Prehistoric Rock Carving Of Half-Man Half-Mantis Figure Unearthed In Iran

Published March 16, 2020
Published March 16, 2020

The unusual rock carving that depicts a hybrid animal figure may be among the oldest petroglyphs ever uncovered.

Half Man Mantis Iran

Mohammad Naserifard
Scientists in Iran discovered a hybrid engraving of a half-man and half-mantis.

In 2017, a team of Iranian scientists came across an unusual rock carving at Iran’s famed Teymareh archaeological site located in the province of Markazi. The figure appeared to have six limbs, suggesting it was some sort of insect but the scientists had a hard time making out what the carved out figure was.

Archaeologists teamed up with some entomologists to determine whether the carving was indeed that of an invertebrate animal, which have not typically been depicted in petroglyphs before.

The mysterious stone carving did offer a few clues. For one, researchers determined that the insect carving was indeed a mantis given the petroglyph figure’s long praying limbs, triangular head, and oversized eyes.

There are more than 2,000 species of mantis in the world. These bugs prey on small insects and can be found in Iran among other places. The prehistoric carvers would have likely come upon a native species of mantis at some point in the region.

The carving figure’s middle limbs were created in strange loops or circles comparable to a distinct petroglyph found around the world known as “Squatter Man” which depicts a humanoid flanked by similar circles. The newly discovered rock carving, the scientists concluded, seemed to be some sort of half-human half-mantis creature.

Thus, the team of researchers dubbed the petroglyph as “Squatter Mantis Man” in their new study published in the Journal of Orthoptera Research this week.

The prehistoric carving itself measures roughly five inches tall and, interestingly enough, the specific species of mantis depicted has also been determined. Entomologists on the team found that the extension on the head of the carving was distinct to a particular genus of mantids in the region known as Empusa.

During the time of our cave-dwelling human ancestors, petroglyphs or engraved rock art were used as a means of communication, oftentimes to express feelings and opinions. As the study’s authors wrote, the mysterious petroglyph suggests “that in prehistory, almost as today, praying mantids were animals of mysticism and appreciation.”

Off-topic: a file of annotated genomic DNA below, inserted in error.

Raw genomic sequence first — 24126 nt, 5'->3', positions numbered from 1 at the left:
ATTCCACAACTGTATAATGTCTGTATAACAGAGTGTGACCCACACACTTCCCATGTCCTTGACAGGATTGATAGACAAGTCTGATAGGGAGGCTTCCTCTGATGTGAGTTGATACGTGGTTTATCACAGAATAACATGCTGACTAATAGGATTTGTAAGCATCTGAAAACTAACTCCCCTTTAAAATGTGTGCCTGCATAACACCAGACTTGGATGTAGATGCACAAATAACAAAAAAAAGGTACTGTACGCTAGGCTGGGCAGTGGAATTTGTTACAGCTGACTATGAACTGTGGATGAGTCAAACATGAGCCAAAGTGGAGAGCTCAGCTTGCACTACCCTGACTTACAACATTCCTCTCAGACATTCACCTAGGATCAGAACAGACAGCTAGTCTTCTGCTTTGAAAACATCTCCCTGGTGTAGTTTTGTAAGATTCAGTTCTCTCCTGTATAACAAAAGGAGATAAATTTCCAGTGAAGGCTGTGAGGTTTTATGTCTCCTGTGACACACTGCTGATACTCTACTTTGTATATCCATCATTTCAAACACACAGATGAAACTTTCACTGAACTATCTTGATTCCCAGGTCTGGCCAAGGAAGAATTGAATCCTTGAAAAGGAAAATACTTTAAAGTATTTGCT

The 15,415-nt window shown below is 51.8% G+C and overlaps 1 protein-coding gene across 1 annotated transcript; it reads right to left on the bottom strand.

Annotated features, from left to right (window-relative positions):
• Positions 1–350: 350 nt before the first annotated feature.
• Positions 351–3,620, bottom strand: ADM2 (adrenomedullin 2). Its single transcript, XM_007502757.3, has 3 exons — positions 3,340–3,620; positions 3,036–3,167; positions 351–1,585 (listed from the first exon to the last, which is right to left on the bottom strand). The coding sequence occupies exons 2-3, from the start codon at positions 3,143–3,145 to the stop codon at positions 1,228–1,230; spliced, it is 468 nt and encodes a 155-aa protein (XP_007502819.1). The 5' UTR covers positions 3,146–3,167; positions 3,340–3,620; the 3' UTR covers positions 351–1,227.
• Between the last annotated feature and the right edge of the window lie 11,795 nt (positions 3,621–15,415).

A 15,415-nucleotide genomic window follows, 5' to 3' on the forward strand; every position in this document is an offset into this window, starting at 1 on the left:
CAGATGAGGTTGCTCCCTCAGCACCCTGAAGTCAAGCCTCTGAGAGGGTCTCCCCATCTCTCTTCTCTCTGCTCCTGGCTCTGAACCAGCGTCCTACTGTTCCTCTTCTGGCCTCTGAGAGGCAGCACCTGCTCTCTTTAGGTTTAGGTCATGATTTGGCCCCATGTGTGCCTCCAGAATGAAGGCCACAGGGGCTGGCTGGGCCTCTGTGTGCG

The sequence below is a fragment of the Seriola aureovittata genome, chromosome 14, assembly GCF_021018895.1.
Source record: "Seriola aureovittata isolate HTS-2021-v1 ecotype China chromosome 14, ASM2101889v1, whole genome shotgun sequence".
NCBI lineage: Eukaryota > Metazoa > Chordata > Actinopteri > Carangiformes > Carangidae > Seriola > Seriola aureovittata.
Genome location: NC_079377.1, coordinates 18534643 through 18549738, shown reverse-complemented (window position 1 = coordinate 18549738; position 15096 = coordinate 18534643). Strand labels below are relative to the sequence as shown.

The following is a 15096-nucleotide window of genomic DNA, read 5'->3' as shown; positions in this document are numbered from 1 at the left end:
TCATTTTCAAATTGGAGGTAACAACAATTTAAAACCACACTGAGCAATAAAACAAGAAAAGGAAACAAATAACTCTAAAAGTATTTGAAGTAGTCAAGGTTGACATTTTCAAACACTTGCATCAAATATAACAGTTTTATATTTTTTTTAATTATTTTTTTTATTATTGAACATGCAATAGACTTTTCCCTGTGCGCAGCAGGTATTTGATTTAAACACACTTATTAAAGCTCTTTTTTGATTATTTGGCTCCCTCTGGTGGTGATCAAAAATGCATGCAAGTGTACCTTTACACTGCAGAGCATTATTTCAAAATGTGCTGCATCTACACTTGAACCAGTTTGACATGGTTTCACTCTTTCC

Other mantid-like rock carvings and artwork have been found in several regions around the world and were at some point considered to be depictions of extraterrestrials. In the case of the half-man half-mantis of Teymareh, the study’s authors have a few theories behind its creation.

Some archaeologists believe that ancient rock art is somehow related to the use of hallucinogenic plants, though there has yet to be any concrete evidence of such links. Another theory is that prehistoric humans admired the mantids for their hunting ability, perhaps as an inspiration to the hunters within their clans.

Empusa Mantid

Mohammad Naserifard
The Empusa mantis is native to the Iranian region and would have likely been encountered by the prehistoric engravers.

In addition, the praying mantids also possess the remarkable ability to camouflage themselves with their environment, another ability likely coveted by prehistoric humans.

Why the carvers chose to create a hybrid creature is anyone’s guess but the petroglyph — estimated to be anywhere between 4,000 and 40,000 years old — is the oldest-known supernatural depiction related to the praying mantis.

Markazi Site Iran

Mohammad Naserifard
The petroglyph was found in the Iranian archaeological site of Teymareh.

Entomologists Mahmood Kolnegari, Mandana Hazrati, and Matan Shelomi teamed up with a freelance archaeologist and rock art expert Mohammad Naserifard to identify the unusual figure portrayed in the petroglyph.

While the Squatting Mantis Man is certainly an unusual discovery, it will take further testing before it can be called the world’s oldest petroglyph. Sadly, because of sanctions placed on Iran, radiocarbon dating isn’t an option and researchers have to use a chronological survey of the region that estimates the petroglyphs in the area were created in the range of 40,000 to 4,000 years ago.

Excluding this new discovery, the oldest petroglyph so far is the 39,000-year-old carving that was found in Gorham’s Cave in Gibraltar six years ago. That one, which resembles a giant hashtag symbol, is believed to be the oldest Neanderthal cave art ever discovered.


Now that you’ve read about the discovery of the ancient petroglyph of the Half-Man, Half-Mantis hybrid, learn about the 44,000-year-old animal painting found in Indonesia believed to be the world’s oldest story and checkout the oldest human fossil discovered outside of Africa.

Natasha Ishak
Natasha Ishak is a staff writer at All That's Interesting.